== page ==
North Korean leader Kim Jong Un is rational and logical, not at all a madman as some have portrayed him, psychoanalyst and author G. Heath King tells Newsmax TV.
“There’s an inner logic to it all,” says King. “He uses an inner fluctuation between intimidation and conciliation to get the West into what in psychology is called a double bind. And in that way we’re thrown off balance and they’re able to elicit economic concessions.”
It is vital to get inside the mind of a dictator such as Kim, King said, because so many previous predictions from the West of North Korea’s demise have been wrong.
King, a Ph.D, is a psychoanalyst and former professor of interdisciplinary studies at Yale University. He is author of “Existence, Thought, Style: Perspectives of a Primary Relation, Portrayed Through the Work of Søren Kierkegaard.” He explored the philosophical foundations of psychology at the University of Freiburg, Germany, where he completed his doctorate.
He is a regular contributor to Newsmax, having penned articles analyzing the minds and actions of Colorado shooting suspect James Holmes and Sandy Hook Elementary’s Adam Lanza.
As for North Korea, many thought the famine of 1995-1997, when Kim’s father, Kim Jong Il, ruled, would topple the power structure of the isolated country. Gen. Gary Luck, former CIA Director George Tenet, and former Deputy Secretary of Defense Paul Wolfowitz all have predicted the fall of the Kim regime.
“Then in 2009, very recently, the U.S. government came out with a report saying that owing to the failed currency reform, it would collapse, and none of these things took place.”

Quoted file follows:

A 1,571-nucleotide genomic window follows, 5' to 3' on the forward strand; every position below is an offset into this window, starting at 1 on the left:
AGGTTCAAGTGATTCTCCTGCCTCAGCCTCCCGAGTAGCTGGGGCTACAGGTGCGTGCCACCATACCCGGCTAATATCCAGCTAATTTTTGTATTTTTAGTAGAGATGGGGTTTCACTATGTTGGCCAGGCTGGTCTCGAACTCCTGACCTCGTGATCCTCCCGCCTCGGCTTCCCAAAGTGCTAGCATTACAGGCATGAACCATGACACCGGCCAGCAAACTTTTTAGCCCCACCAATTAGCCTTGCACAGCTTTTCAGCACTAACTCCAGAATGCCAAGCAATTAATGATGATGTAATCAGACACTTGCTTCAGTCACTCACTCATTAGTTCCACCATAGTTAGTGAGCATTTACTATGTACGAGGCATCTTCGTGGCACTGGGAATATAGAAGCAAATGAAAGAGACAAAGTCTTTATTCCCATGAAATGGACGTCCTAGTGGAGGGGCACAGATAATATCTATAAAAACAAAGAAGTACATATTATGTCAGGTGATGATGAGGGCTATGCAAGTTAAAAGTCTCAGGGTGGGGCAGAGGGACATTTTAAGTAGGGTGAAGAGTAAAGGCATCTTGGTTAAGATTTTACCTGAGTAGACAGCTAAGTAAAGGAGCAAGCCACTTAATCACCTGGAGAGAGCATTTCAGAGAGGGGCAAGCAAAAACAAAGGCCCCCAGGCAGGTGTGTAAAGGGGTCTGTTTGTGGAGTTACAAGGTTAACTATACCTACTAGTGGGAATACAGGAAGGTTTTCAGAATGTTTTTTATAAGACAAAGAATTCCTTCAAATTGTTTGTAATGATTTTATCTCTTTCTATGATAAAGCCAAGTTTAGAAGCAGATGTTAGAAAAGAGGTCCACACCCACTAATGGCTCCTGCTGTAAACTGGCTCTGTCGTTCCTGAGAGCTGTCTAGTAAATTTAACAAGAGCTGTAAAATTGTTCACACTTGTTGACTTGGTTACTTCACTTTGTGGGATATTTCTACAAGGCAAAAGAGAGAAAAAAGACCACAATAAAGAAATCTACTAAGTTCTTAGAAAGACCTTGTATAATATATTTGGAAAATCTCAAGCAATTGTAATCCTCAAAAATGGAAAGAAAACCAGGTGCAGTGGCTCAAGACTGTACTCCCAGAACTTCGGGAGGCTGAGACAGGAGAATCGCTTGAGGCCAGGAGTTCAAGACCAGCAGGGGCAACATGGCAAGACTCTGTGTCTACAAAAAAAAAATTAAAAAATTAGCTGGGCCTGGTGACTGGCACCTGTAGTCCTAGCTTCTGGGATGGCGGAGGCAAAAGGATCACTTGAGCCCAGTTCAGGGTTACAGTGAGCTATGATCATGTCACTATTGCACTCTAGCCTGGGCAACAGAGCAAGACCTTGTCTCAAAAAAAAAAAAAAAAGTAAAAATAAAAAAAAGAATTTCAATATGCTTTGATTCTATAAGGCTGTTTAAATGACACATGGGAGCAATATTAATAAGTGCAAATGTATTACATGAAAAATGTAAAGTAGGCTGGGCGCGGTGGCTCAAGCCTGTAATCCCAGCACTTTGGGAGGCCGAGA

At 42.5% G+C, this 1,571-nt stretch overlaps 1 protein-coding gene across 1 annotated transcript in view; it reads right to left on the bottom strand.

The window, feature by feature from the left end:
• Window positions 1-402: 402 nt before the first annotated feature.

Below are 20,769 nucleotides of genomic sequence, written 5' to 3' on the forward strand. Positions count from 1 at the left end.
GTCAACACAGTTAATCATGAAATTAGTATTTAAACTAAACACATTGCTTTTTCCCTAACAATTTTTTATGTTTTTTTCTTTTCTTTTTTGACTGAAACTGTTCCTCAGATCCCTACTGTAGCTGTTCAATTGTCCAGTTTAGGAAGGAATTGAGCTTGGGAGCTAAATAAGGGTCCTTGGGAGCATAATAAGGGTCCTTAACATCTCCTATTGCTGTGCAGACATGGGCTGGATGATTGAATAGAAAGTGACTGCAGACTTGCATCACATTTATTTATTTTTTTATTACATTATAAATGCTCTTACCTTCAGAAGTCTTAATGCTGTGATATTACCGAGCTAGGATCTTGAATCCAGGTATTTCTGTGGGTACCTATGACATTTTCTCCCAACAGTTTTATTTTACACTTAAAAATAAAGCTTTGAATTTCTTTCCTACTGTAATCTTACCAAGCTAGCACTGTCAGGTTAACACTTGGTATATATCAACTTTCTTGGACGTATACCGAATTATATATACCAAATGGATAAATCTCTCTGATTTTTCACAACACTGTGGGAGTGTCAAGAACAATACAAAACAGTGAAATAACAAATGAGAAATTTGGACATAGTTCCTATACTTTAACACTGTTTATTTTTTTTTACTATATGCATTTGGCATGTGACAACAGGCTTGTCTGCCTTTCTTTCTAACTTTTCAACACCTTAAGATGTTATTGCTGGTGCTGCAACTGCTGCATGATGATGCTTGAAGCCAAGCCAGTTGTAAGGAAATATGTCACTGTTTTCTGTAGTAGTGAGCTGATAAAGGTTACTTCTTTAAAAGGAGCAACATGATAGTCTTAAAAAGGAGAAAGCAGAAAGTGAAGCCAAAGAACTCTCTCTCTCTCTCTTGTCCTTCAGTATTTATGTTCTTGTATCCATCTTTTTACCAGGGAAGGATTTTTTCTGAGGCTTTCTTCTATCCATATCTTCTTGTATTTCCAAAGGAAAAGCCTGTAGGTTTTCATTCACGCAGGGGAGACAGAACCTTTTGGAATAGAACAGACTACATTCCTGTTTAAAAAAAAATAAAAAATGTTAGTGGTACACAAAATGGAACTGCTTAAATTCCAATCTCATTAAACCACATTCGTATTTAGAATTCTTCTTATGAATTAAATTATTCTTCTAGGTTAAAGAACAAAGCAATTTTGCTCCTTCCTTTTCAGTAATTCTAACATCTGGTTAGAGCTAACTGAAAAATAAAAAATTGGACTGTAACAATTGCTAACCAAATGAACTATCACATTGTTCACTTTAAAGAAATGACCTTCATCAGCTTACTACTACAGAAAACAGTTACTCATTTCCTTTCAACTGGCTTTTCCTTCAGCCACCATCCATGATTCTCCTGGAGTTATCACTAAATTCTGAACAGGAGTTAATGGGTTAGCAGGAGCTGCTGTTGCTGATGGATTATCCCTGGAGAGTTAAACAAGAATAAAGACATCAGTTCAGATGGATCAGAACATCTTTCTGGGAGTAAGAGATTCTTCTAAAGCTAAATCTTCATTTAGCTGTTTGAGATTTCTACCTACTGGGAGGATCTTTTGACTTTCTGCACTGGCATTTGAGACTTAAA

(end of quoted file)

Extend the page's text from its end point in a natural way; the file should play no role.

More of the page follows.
To understand Kim’s thought processes, one must get beyond “mere economic data,” King told Newsmax. “You’re able to get into the decision-making apparatus, and that’s what the key is, because reality is retrofitted by the regime for survival.”
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One danger with anyone wielding such immense power, King noted, is the perpetual feeding of the brain with the neurotransmitter dopamine. Dopamine creates a sense of power which in turn creates another surge of dopamine in a constantly renewing cycle. The problem, he notes, is that the dopamine surges obfuscate the brain’s frontal cortex processes of decision-making.
“I’d like to give him an MRI because I’m sure it would show a surge of dopamine.”
The Kim regime has been able to stay in power through three generations because of a cult of personality, King says. “[I]t is able to mobilize the populous like a school of fish with one brain.”
The cult of personality is so strong, he tells Newsmax, that even during the famine of the mid-’90s $1 billion of embellishments were added to the Memorial Palace, where North Korean founder Kim Il sung is entombed.
Another means of keeping power, King says, is religious persecution. Although the North Korean constitution allows its citizens to practice religion, Kim has instead used it to his advantage. Confucianism, which highly regards paternal hierarchy and loyalty, is influential in the country.
Kim takes the values from Confucianism, “despiritualizes it, and uses it to manipulate the population.”
King, like many others, says China is the key to averting a conflict. North Korea’s northern neighbor is its only ally. Discussions likely are already taking place, he said.
President Barack Obama’s first “chess move” was good, King said. “But I would say the second chess move would involve asking China to reduce its assistance to North Korea if it continues on the aggressive course that it’s on now, and this would benefit China also because China doesn’t want a major conflagration in that area. It is now a world economic power and that would disrupt its own economic position.”
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